Serving House: A Journal of Literary Arts
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SHJ Issue 17
Fall 2017

Prayer for Despair

by Ellen LaFleche

Because the full moon is trembling inside its executioner’s hood, because
a human foot can be molded into a putrefying lotus, because
the tantric beauty of a dragonfly pleasuring the river’s skin.

Because autumn pine sap is the smell of coffin planks being sawed, because
a pit viper exchanges venomous spit with its lover, because
the sacred beauty of corn plants rattling their cobs like Zuni rain dancers.

Because the sun is slicing the horizon’s spine like a circular saw, because
double-headed trout are swimming through irradiated water, because
the unkissable beauty of fire.

Because a loaded gun feels warm as flesh in its holster, because 
the amaryllis flower sits on its stalk like a peeled-back brain, because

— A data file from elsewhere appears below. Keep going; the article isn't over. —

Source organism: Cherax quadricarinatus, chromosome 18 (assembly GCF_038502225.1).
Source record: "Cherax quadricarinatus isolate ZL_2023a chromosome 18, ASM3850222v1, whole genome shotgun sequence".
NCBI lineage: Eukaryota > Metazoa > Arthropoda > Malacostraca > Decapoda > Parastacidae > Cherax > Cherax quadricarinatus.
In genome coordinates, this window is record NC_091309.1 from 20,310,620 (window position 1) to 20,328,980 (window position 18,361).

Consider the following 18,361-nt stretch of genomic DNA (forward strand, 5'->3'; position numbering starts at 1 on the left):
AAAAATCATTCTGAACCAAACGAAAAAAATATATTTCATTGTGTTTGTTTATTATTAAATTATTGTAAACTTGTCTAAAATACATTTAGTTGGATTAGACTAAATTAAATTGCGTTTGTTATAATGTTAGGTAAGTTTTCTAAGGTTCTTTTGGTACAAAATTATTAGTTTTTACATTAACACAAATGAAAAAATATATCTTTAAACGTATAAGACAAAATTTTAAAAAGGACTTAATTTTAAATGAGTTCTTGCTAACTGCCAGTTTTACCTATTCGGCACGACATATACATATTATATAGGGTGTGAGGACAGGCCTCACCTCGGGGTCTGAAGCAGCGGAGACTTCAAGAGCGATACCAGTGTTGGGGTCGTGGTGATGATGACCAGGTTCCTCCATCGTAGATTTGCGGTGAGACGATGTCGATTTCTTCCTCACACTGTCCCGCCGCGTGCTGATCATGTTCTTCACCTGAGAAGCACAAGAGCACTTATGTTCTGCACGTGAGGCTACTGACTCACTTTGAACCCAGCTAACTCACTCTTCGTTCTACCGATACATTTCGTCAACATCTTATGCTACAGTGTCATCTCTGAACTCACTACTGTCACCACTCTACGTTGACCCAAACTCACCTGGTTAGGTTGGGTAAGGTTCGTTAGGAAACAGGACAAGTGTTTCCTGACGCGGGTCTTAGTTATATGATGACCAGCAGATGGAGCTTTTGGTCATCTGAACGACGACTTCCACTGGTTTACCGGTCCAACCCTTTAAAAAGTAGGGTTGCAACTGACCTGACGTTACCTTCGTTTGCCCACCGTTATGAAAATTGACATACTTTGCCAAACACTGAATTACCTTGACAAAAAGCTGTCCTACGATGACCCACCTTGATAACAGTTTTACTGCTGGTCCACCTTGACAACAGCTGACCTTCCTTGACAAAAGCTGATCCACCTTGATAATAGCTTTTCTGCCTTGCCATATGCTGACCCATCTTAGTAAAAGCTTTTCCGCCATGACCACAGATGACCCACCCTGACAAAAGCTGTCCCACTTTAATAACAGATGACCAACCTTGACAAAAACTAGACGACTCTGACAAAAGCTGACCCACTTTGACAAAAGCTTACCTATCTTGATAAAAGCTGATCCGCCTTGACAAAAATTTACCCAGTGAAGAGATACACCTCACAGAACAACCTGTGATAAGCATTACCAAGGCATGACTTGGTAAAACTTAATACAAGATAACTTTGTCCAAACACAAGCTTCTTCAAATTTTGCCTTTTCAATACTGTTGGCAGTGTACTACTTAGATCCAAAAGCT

the aromatic beauty of lilacs drooping like milk-filled breasts. 

Because a house is groaning under fire’s cunnilingual fury, because
a blindfolded man is begging his captor for a kiss of water, because
the oaken beauty of leaves lurching through autumn like sun-stunned bats.

Because soon you will hold a bouquet of flames to your chest.


SHJ Issue 17
Fall 2017

Ellen LaFleche

is the author of three chapbooks: Beatrice (Tiger’s Eye Press), Ovarian (Dallas Poets Community Press), and Workers’ Rites (Providence Athenaeum). She is finishing a manuscript tentatively entitled Walking into Lightning with a Metal Urn in My Hands, a collection of poems following the death of her husband to ALS. She won the Ruth Stone Poetry Prize, the Joe Gouveia Outermost Poetry Prize, the Tor House Poetry Prize, the Philbrick Poetry Award, and the New Millennium Prize (shared with Jim Glenn Thatcher).

LaFleche is also an assistant judge for the North Street Book Prize ( and a freelance editor.

“...we have been born here to witness and celebrate. We wonder at our purpose for living. Our purpose
is to perceive the fantastic. Why have a universe if there is no audience?” — Ray Bradbury